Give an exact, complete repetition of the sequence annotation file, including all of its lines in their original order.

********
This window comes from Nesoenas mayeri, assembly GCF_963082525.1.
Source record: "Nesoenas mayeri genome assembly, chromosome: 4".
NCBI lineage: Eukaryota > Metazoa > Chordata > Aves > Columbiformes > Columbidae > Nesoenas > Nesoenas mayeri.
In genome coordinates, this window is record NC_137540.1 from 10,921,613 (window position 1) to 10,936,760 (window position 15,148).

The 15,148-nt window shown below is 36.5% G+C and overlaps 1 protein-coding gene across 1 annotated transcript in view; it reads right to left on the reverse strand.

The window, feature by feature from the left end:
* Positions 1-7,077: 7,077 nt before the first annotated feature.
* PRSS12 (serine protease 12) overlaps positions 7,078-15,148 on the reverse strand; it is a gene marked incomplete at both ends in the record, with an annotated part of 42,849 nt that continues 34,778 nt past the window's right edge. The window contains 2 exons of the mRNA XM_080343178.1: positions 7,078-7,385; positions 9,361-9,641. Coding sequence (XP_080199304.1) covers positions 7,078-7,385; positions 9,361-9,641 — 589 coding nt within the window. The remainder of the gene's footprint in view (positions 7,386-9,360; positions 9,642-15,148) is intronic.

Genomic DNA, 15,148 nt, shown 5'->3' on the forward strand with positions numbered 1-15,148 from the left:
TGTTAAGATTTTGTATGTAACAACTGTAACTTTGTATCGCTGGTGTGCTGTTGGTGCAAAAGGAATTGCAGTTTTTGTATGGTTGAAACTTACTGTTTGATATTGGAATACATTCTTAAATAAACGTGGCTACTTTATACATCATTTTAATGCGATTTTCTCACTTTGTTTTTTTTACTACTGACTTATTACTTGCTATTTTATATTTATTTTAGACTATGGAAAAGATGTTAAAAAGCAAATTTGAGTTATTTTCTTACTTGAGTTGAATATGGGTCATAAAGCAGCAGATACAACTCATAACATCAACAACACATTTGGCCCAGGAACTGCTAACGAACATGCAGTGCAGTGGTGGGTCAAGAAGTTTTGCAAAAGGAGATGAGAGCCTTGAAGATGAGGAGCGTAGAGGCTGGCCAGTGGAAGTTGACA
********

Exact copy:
This window comes from Nesoenas mayeri, assembly GCF_963082525.1.
Source record: "Nesoenas mayeri genome assembly, chromosome: 4".
NCBI lineage: Eukaryota > Metazoa > Chordata > Aves > Columbiformes > Columbidae > Nesoenas > Nesoenas mayeri.
In genome coordinates, this window is record NC_137540.1 from 10,921,613 (window position 1) to 10,936,760 (window position 15,148).

The 15,148-nt window shown below is 36.5% G+C and overlaps 1 protein-coding gene across 1 annotated transcript in view; it reads right to left on the reverse strand.

The window, feature by feature from the left end:
* Positions 1-7,077: 7,077 nt before the first annotated feature.
* PRSS12 (serine protease 12) overlaps positions 7,078-15,148 on the reverse strand; it is a gene marked incomplete at both ends in the record, with an annotated part of 42,849 nt that continues 34,778 nt past the window's right edge. The window contains 2 exons of the mRNA XM_080343178.1: positions 7,078-7,385; positions 9,361-9,641. Coding sequence (XP_080199304.1) covers positions 7,078-7,385; positions 9,361-9,641 — 589 coding nt within the window. The remainder of the gene's footprint in view (positions 7,386-9,360; positions 9,642-15,148) is intronic.

Genomic DNA, 15,148 nt, shown 5'->3' on the forward strand with positions numbered 1-15,148 from the left:
TGTTAAGATTTTGTATGTAACAACTGTAACTTTGTATCGCTGGTGTGCTGTTGGTGCAAAAGGAATTGCAGTTTTTGTATGGTTGAAACTTACTGTTTGATATTGGAATACATTCTTAAATAAACGTGGCTACTTTATACATCATTTTAATGCGATTTTCTCACTTTGTTTTTTTTACTACTGACTTATTACTTGCTATTTTATATTTATTTTAGACTATGGAAAAGATGTTAAAAAGCAAATTTGAGTTATTTTCTTACTTGAGTTGAATATGGGTCATAAAGCAGCAGATACAACTCATAACATCAACAACACATTTGGCCCAGGAACTGCTAACGAACATGCAGTGCAGTGGTGGGTCAAGAAGTTTTGCAAAAGGAGATGAGAGCCTTGAAGATGAGGAGCGTAGAGGCTGGCCAGTGGAAGTTGACA